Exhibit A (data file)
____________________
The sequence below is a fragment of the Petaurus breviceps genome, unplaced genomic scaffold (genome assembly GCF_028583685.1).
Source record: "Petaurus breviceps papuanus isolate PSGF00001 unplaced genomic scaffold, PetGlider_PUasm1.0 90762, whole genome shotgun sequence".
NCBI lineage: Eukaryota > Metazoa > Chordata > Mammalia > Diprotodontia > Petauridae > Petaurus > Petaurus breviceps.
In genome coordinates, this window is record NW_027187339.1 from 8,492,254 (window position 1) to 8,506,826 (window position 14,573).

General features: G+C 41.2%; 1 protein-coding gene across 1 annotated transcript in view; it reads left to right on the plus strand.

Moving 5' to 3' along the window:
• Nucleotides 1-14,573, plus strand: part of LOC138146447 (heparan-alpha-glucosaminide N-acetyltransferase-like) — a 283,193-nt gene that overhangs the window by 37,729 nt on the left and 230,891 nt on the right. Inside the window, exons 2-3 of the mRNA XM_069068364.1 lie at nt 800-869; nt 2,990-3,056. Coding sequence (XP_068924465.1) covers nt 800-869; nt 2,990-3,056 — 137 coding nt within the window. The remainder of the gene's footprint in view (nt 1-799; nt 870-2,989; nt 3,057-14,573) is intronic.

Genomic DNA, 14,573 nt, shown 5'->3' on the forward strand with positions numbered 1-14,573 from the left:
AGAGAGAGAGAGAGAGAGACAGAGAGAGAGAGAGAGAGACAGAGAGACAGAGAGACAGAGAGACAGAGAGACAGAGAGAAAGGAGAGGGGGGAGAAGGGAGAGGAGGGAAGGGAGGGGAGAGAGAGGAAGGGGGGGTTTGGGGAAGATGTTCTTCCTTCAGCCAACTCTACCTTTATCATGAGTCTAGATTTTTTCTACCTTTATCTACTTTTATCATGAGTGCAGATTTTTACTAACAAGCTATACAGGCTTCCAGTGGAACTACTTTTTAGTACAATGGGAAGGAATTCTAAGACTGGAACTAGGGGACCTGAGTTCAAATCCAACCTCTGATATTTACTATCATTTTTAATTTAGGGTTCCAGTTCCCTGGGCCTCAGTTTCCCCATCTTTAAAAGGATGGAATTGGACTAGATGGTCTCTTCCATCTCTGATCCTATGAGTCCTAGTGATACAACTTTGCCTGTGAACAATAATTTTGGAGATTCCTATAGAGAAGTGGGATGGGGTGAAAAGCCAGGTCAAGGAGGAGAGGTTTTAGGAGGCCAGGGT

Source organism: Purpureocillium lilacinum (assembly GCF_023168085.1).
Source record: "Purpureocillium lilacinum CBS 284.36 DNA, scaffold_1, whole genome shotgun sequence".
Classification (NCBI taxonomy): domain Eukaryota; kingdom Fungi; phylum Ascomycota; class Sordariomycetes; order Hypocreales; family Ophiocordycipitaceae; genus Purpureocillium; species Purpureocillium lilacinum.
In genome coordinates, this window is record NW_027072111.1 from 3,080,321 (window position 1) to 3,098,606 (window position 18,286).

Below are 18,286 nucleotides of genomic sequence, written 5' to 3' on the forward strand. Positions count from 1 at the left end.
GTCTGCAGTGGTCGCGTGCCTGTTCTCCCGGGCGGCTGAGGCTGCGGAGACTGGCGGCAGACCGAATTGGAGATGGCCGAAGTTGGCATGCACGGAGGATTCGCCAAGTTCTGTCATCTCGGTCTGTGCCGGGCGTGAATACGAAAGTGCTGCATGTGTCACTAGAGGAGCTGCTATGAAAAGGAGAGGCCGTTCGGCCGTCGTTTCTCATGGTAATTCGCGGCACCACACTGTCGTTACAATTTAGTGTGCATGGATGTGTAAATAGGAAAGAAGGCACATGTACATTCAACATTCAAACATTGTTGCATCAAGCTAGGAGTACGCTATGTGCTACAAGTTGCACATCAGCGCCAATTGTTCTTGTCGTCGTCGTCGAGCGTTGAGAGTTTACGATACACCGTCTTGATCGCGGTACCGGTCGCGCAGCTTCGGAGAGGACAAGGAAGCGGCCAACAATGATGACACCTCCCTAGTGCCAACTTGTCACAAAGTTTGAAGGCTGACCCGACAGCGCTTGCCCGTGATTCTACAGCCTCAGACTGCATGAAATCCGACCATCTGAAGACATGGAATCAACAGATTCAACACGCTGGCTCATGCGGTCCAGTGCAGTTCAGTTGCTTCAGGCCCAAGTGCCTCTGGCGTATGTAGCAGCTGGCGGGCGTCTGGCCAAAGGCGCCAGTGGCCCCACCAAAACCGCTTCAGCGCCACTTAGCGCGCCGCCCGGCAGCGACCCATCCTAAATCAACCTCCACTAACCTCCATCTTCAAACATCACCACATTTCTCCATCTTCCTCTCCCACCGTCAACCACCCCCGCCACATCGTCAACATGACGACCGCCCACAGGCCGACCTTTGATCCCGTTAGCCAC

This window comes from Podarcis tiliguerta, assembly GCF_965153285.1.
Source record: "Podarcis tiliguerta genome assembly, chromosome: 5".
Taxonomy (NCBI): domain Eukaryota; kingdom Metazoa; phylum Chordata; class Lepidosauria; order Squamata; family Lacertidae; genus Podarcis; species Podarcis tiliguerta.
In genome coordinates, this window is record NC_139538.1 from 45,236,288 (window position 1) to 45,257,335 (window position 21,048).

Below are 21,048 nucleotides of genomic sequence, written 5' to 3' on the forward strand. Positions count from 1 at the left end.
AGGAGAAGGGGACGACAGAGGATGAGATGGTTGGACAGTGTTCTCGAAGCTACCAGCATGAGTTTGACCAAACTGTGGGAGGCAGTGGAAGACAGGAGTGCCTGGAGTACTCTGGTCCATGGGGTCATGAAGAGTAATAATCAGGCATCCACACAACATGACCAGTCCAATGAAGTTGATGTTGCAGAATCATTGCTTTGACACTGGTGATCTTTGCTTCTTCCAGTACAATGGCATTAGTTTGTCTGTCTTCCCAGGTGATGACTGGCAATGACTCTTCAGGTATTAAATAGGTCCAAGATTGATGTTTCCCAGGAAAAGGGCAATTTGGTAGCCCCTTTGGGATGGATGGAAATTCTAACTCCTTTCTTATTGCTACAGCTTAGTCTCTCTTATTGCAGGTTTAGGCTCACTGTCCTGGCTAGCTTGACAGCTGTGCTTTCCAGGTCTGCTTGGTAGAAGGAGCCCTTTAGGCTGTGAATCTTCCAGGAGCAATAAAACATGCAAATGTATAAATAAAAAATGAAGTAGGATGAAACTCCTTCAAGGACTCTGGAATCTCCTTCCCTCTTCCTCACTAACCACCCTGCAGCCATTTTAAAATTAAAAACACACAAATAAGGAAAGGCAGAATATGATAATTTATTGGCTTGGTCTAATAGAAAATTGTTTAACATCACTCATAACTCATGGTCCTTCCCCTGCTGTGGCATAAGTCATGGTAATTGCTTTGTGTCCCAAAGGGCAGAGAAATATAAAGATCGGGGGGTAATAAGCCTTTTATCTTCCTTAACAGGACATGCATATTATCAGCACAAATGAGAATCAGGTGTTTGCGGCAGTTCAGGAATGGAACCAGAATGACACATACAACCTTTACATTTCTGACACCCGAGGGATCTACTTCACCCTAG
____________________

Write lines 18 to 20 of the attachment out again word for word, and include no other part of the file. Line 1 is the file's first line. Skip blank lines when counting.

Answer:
Taxonomy (NCBI): domain Eukaryota; kingdom Metazoa; phylum Chordata; class Lepidosauria; order Squamata; family Lacertidae; genus Podarcis; species Podarcis tiliguerta.
In genome coordinates, this window is record NC_139538.1 from 45,236,288 (window position 1) to 45,257,335 (window position 21,048).

Below are 21,048 nucleotides of genomic sequence, written 5' to 3' on the forward strand. Positions count from 1 at the left end.